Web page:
Jim Thomson is credited with revival of Thai silk industry and Jim Thomson House in Bangkok reminds us of his contribution. The atmosphere in this museum is different from other museums. One feels as if visiting a lived-in home.
Hand Weaving of Silk
The hand weaving of silk, a cottage industry neglected for a long period, drew Jim Thompson’s attention. He dedicated himself to reviving the craft of hand weaving. Jim himself was gifted as a designer and textile colorist. Having these attributes, he could do a lot for the industry’s growth. Thai silk has attained worldwide acclaim and a lot of credit for this goes to Jim Thomson.
Life of Jim Thomson
Jim Thomson was an American entrepreneur who came to Thailand in the Second World War period. He loved to collect antiquities and artworks from all over Southeast Asia. He was fond of Thai silk industry and contributed immensely to revive it. He collected a distinguished array of items during his stay. He mysteriously disappeared in 1967. He was never found despite the best efforts of the locals and the authorities.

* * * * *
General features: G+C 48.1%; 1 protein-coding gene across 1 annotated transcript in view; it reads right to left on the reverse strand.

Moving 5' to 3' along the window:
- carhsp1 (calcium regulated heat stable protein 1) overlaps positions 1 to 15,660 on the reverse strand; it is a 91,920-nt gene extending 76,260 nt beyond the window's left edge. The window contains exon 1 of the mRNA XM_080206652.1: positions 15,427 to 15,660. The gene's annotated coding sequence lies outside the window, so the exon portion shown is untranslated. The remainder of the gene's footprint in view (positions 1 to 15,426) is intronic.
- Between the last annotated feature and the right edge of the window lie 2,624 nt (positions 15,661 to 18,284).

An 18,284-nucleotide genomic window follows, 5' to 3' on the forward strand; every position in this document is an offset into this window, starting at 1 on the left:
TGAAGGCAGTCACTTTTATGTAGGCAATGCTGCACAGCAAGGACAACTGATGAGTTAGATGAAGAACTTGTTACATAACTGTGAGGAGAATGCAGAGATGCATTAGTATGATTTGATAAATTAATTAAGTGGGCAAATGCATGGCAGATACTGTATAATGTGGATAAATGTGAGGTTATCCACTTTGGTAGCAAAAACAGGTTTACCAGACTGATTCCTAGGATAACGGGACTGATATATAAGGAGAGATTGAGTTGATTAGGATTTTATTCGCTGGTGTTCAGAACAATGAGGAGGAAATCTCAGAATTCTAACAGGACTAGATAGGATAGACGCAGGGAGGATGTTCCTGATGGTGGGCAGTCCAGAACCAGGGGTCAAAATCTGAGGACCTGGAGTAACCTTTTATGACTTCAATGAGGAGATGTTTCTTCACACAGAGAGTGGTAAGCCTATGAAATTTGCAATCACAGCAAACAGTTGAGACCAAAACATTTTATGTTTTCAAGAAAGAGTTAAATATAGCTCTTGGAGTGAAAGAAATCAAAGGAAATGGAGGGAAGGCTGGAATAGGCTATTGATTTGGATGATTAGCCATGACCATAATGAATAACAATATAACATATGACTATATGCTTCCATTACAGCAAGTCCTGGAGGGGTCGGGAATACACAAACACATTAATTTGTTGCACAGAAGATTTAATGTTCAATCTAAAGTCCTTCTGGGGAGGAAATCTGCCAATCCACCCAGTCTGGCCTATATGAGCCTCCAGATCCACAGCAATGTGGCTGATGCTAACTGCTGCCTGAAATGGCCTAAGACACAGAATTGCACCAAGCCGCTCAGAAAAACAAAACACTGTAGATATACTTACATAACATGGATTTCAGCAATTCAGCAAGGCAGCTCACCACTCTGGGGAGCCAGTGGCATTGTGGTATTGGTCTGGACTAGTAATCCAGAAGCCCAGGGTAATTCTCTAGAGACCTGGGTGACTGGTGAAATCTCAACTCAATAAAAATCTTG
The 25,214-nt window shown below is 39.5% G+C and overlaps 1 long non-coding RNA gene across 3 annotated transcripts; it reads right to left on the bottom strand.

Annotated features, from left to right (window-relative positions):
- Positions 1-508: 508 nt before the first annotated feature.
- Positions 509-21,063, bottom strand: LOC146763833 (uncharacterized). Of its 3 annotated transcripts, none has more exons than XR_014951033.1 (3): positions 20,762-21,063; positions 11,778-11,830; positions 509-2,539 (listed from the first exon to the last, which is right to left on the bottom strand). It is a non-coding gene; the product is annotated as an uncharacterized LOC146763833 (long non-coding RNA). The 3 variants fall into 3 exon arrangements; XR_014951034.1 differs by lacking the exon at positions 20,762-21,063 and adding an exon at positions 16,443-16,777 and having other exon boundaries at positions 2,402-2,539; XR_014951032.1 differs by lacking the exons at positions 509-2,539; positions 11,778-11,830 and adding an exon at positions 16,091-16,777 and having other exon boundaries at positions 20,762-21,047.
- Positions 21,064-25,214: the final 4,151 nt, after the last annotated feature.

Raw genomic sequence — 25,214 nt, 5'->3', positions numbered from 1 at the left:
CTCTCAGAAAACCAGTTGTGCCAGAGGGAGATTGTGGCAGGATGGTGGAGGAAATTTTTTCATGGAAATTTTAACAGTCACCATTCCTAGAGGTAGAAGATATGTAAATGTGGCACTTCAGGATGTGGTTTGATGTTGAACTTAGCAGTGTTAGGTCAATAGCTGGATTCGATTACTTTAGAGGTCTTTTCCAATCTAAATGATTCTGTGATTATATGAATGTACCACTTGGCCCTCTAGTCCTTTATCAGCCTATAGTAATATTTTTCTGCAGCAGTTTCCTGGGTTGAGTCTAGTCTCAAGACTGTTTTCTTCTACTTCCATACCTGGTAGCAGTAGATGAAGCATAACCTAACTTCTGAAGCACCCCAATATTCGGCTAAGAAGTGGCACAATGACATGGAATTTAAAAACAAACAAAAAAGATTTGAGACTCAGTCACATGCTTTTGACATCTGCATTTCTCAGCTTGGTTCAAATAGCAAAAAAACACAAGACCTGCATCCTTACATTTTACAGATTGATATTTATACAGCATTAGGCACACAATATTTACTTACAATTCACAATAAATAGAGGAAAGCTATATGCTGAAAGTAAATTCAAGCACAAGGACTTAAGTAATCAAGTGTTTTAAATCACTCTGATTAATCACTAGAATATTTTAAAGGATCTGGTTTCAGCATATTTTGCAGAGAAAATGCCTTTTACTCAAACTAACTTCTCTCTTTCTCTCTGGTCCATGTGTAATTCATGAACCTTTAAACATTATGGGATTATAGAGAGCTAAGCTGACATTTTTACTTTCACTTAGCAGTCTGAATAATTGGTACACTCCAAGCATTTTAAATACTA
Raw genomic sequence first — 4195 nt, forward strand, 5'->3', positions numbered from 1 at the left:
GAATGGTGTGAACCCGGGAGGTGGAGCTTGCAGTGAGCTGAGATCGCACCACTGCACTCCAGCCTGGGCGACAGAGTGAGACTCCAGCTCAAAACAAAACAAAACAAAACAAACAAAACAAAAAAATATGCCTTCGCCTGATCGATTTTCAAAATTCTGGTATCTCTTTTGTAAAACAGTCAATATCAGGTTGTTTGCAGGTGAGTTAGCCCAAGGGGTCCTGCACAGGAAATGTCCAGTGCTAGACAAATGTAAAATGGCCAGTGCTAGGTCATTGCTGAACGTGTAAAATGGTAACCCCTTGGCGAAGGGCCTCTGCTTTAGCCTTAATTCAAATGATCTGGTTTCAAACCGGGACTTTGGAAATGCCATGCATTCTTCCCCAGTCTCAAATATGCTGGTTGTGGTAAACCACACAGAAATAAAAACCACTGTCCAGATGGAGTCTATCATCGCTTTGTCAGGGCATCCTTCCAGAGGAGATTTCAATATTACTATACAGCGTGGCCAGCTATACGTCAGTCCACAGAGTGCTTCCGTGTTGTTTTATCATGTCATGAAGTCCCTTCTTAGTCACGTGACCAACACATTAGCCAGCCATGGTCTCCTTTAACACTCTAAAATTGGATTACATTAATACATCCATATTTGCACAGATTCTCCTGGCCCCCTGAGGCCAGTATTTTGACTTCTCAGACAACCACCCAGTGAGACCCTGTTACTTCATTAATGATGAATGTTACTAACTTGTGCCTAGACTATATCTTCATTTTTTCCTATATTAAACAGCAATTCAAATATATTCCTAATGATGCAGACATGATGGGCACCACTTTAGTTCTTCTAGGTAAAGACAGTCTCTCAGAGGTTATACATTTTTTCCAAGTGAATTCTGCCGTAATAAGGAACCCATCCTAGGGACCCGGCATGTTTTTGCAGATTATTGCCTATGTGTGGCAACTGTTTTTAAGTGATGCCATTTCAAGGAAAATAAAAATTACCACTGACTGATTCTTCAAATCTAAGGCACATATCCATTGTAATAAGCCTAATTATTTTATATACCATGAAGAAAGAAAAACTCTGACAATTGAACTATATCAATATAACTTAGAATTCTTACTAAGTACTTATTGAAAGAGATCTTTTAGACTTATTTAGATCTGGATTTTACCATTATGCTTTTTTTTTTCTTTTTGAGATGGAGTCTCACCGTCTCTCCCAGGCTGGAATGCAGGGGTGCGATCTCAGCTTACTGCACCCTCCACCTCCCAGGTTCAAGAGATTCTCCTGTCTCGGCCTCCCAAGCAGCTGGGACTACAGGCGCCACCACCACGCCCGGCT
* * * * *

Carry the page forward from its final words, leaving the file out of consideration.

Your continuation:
Construction of the House
Jim combined six teak buildings to make his house. The material has made the house a fine traditional Thai architecture. The houses were easily dismantled and brought to the present site.
Thomson followed all conventional religious procedures while constructing his house. Jim Thompson moved in the house on a date in the spring of 1959, declared as being auspicious by his trusted astrologers. He lived in the house and also used it for art collection. It drew so much interest that he opened it to the public with earnings donated to Thai charities. He used his assets to preserve rich cultural heritage of Thailand.
Jim Thomson’s House is opposite National Stadium on Rama I Road.